been widely discussed in the media”). At the time of the actions giving rise to this suit
(Spring 2012), Colorado had not yet passed the Colorado Civil Union Act, COLORADO
REVISED STATUTES 14-15-101, et seq., effective May 1, 2013, which grants same-sex
couples the legal right to enter into a civil union and enjoy the “rights, protections,
duties, obligations, responsibilities, and other incidents under law as are granted to or
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imposed upon spouses . . .” C.R.S. 14-15-107(1). Thus, the mailers were sent for the
sole purpose of negatively impacting pro same-sex union candidates’ chances of being
re-elected / elected. Public Advocate and Rocky Mountain knew that same-sex
marriage is politically charged issue, otherwise they would not have cherry-picked this
issue out of all the issues facing Senator Jean White and candidate Jeffrey Hare.
Public Advocate and Rocky Mountain’s actions are evidence that same-sex marriage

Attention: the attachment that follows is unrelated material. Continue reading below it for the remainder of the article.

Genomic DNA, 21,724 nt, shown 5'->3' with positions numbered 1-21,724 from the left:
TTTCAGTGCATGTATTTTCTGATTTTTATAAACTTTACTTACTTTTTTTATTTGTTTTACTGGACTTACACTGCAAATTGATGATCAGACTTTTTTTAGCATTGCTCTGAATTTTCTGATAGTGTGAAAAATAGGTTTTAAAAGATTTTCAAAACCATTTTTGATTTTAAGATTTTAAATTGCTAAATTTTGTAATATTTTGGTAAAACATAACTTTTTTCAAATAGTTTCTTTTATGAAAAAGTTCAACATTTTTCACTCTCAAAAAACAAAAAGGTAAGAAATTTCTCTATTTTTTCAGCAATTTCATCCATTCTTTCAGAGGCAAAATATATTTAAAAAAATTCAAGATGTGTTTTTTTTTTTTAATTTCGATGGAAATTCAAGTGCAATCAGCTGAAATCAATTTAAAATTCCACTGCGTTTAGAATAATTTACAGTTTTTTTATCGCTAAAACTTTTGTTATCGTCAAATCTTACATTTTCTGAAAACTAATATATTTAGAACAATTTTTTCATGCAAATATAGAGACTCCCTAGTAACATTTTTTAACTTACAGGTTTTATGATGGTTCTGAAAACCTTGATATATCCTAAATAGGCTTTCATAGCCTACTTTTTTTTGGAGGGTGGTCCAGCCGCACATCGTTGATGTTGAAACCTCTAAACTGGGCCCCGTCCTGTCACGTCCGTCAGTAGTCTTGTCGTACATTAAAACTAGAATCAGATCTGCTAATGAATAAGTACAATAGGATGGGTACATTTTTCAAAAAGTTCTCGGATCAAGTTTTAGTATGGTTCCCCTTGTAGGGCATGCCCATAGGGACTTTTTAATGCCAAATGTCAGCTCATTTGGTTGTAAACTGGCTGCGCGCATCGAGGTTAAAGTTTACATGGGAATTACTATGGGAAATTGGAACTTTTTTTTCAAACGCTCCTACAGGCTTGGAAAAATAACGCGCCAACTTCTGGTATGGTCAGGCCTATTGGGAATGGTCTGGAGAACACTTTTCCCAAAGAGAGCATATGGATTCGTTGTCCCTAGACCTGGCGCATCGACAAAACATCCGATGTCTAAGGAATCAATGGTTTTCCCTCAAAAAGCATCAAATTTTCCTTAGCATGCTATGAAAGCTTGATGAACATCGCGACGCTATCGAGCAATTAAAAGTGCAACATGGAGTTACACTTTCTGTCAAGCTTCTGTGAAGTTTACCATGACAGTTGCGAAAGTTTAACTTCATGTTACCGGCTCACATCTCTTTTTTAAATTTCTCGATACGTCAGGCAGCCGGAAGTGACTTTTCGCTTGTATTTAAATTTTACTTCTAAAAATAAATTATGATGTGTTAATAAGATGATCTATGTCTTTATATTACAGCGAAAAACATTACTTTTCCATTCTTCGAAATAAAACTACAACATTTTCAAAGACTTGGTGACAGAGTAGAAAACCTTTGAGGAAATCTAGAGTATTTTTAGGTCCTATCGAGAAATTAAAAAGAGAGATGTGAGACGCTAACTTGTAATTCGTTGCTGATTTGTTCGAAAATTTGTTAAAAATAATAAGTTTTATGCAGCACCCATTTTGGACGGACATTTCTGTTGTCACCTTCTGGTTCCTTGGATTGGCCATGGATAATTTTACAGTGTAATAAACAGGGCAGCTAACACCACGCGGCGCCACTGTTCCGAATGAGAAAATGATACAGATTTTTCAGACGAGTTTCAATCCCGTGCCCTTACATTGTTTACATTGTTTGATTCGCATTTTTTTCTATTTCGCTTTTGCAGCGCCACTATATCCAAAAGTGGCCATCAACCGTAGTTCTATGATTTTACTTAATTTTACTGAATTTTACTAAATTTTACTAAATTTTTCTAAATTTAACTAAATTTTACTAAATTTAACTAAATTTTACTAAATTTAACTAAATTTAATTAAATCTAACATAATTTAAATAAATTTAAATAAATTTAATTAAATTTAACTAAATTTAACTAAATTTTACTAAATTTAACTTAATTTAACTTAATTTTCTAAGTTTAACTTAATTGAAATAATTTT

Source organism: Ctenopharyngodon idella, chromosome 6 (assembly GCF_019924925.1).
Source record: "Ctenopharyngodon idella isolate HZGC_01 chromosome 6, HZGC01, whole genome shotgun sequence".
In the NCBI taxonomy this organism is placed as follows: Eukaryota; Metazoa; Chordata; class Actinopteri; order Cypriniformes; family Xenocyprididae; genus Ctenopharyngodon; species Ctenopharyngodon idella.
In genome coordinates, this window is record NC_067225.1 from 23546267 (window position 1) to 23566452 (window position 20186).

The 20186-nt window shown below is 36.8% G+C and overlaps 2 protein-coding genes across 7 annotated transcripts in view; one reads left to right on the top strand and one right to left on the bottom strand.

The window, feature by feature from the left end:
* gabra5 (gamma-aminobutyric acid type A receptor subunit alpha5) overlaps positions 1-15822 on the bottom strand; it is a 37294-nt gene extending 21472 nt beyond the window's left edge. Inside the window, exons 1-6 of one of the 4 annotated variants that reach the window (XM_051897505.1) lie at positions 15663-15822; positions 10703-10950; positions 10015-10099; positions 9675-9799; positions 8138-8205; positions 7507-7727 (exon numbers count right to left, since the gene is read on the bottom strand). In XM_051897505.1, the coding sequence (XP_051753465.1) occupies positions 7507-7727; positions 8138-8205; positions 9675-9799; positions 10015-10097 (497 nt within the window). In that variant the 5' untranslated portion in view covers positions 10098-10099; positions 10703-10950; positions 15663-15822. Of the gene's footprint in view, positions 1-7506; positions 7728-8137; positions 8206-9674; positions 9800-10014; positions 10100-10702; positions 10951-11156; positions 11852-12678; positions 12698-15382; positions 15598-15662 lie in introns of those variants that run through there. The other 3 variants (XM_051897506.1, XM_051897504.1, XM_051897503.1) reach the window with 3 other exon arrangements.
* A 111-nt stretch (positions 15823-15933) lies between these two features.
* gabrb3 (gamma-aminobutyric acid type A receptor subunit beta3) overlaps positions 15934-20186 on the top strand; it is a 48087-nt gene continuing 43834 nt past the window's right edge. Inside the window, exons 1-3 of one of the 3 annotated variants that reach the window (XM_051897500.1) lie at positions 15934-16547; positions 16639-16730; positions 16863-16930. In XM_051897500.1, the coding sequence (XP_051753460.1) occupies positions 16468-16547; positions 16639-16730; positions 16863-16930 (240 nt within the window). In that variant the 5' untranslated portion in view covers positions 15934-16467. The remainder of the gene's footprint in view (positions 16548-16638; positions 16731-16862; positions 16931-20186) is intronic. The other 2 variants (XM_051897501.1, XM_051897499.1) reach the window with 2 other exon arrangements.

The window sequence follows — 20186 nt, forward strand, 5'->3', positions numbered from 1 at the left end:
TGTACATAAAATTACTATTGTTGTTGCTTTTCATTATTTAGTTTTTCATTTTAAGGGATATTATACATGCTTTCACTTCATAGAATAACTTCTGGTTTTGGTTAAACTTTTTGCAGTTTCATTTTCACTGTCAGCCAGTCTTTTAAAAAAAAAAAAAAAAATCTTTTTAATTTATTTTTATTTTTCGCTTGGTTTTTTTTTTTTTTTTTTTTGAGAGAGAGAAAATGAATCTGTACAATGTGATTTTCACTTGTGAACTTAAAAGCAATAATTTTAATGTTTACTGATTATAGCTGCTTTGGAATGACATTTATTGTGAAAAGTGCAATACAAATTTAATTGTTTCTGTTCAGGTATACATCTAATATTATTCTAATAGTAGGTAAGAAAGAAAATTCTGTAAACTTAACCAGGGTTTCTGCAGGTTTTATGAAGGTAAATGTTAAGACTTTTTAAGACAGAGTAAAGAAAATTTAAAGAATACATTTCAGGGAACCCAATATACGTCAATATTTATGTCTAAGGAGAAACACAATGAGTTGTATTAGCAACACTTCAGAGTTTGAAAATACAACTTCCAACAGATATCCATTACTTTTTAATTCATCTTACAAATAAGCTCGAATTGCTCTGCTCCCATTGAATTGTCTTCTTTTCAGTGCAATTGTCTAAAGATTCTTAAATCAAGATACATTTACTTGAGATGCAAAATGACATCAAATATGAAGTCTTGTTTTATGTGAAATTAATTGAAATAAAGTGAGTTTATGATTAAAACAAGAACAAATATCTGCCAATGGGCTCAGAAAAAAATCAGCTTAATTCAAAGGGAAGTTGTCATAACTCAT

can at the very least be considered as relating to political concerns of the community.
Therefore, I find that the mailers reasonably relate to a matter of public concern.
The Plaintiffs present an argument focusing on the phrase “reasonably relate.”
They argue that while whether or not Senator Jean White and candidate Jeffrey Ware
get elected is certainly a matter of public concern, they are not reasonably related to
that matter of public concern. However, whether or not Senator Jean White and
candidate Jeffrey Ware get elected is irrelevant in this discussion. The speech at issue,
which occurred in the context of a political election, is Public Advocate and Rocky
Mountain’s disapproval of same-sex marriage, and the public concern at issue is samesex marriage. The Plaintiffs focus solely on the political election in an attempt to avoid